Local boosters believe the impending introduction of casinos in New York will be a fiscal positive for local governments.
Municipal bond industry observers are more skeptical, as are some gambling industry pros.
New York already has five casinos run by Indian tribes in upstate New York. Since 2001 it has also allowed slot machine parlors. There are currently nine of these.
According to Moody's Investors Service in 2012 New York had the 12th highest gaming tax revenue per capita in the country.
On Nov. 5 New York voters approved a referendum that will allow up to seven full-scale casinos with table games as well as slot machines outside of Indian land.
At first only four casinos will be permitted. They are to be located in one of three areas: around Albany, in the Catskills-Hudson Valley region, and in the Southern Tier, near the border with Pennsylvania. The exact locations have not yet been decided.
After seven years the new law will allow casinos in New York City and Long Island. The Indian tribes will keep exclusive gambling privileges in the areas around their casinos.
Agreements with the Indian nations regarding four of the five casinos specify that some of the revenues are shared with the state. Some of the Indian revenues are redirected to local communities.
The new law specifies that 80% of new casino taxes go to the state for use for elementary and secondary education statewide or property tax relief. Another 10% will be split equally between the host county and the host municipality. The remaining 10% will go to other counties in the region to provide property tax relief or educational assistance.
"This vote will keep hundreds of millions of dollars spent each year in neighboring states right here in New York, while increasing revenue for local schools, lowering property taxes, and bringing proper regulation of the industry," New York Gov. Andrew Cuomo said after the referendum passed.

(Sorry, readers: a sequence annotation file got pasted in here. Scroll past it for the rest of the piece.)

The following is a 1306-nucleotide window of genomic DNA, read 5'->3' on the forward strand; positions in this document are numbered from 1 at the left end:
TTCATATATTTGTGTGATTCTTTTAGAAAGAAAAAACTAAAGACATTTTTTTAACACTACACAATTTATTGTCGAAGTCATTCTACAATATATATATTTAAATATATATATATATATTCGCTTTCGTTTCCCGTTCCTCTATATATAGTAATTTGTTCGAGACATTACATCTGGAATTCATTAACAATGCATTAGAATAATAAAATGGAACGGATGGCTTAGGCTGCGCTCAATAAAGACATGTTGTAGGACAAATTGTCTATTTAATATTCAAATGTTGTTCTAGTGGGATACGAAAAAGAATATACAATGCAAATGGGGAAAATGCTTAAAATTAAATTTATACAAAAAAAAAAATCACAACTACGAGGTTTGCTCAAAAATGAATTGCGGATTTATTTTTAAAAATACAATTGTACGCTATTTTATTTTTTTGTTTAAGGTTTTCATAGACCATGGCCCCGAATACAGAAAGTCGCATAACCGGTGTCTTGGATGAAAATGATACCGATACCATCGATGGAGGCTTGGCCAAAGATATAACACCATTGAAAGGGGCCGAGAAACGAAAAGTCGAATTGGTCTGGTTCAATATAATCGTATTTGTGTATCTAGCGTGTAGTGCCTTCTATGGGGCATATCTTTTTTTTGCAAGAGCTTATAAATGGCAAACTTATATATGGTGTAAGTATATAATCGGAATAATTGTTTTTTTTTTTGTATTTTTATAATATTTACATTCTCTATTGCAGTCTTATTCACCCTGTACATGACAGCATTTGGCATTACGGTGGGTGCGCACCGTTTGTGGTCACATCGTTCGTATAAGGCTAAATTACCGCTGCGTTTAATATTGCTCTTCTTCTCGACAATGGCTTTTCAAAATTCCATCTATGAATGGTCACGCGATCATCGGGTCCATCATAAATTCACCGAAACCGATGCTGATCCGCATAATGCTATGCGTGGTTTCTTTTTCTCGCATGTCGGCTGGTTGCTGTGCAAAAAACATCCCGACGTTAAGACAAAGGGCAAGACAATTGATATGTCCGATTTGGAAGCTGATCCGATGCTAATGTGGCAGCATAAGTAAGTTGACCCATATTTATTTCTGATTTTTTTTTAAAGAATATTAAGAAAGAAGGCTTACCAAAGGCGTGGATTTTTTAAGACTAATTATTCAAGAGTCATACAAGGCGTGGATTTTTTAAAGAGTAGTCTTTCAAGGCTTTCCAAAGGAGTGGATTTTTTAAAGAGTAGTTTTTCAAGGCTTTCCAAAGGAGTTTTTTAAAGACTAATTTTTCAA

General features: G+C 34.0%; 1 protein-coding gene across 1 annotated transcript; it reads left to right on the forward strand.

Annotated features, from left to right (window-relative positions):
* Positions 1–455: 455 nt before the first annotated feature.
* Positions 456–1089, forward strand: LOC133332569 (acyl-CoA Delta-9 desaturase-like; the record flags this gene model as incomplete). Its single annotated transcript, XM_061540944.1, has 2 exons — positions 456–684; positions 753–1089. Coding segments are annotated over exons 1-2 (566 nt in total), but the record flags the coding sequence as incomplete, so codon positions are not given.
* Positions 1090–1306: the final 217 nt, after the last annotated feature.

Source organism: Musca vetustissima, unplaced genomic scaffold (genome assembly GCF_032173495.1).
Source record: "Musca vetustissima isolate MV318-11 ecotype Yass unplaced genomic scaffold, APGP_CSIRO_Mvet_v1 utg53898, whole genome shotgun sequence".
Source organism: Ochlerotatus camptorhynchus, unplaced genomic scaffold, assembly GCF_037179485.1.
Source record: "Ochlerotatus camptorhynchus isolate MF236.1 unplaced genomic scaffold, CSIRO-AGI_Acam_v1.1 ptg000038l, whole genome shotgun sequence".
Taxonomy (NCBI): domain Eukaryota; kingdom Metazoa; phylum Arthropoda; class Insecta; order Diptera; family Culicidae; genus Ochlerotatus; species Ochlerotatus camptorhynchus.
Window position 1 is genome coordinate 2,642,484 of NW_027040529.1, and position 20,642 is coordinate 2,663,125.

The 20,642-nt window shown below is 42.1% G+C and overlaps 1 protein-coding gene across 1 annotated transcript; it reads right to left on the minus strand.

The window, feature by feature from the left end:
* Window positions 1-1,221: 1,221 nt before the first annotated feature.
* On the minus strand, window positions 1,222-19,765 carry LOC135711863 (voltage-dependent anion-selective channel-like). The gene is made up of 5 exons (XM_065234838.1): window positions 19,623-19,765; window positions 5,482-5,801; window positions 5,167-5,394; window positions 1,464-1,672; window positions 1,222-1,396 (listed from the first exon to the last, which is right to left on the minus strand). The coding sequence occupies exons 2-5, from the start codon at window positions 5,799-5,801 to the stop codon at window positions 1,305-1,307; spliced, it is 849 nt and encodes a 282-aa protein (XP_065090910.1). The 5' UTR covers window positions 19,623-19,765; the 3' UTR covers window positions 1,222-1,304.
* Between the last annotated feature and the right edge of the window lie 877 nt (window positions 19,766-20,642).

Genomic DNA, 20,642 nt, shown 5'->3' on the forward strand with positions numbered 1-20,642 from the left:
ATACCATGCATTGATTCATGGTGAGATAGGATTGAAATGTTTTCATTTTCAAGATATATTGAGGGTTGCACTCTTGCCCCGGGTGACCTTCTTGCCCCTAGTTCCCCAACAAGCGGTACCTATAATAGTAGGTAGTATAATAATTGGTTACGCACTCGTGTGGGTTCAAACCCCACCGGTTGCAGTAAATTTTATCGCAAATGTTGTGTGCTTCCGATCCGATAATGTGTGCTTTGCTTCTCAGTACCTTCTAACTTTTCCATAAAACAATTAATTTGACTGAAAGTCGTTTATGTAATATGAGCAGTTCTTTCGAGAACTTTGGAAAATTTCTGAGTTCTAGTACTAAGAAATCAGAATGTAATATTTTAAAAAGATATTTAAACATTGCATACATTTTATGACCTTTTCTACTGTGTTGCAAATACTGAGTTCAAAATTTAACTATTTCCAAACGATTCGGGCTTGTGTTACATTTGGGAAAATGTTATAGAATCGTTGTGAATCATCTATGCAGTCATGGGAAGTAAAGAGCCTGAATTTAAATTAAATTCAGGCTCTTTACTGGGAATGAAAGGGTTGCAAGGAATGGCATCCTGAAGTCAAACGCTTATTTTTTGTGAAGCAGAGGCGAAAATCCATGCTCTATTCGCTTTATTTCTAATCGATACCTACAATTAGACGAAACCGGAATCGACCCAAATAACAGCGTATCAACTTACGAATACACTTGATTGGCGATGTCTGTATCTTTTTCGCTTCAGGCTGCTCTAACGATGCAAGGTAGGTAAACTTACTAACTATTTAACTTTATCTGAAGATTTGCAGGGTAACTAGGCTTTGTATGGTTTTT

The New York Division of Budget estimates that casino gambling will ultimately bring in $430 million a year to be used for schools, local governments, and reduced property taxes.
For example, the division estimates that Albany County would receive $3.3 million each year. This would be 0.6% of Albany County's executive proposed $531 million 2014 budget.
"Yesterday's vote to legalize casino gaming will provide a real economic boost to our community and will help Broome and Tioga Counties become a destination point for tourism and economic activity," said state Sen. Tom Libous, R-Binghamton. "Casino gaming means new jobs, new opportunity and new funding streams for our schools."
New York State Association of Counties executive director Stephen Acquario was also very positive about casinos' impact on local government and school district finances throughout the state. The introduction of gambling has the potential to aid many things including government finances, Acquario said.
"We cannot afford for this to fail," he said. The casinos may be up and running by 2015, he added.
Acquario thinks that the Catskills, which was a major summer resort destination in the middle of the 20th century, could be the most attractive area for a new casino. They are close to New York City, he noted.
Andrew Klebanow, principal of Las Vegas based Gaming Market Advisors, disagreed.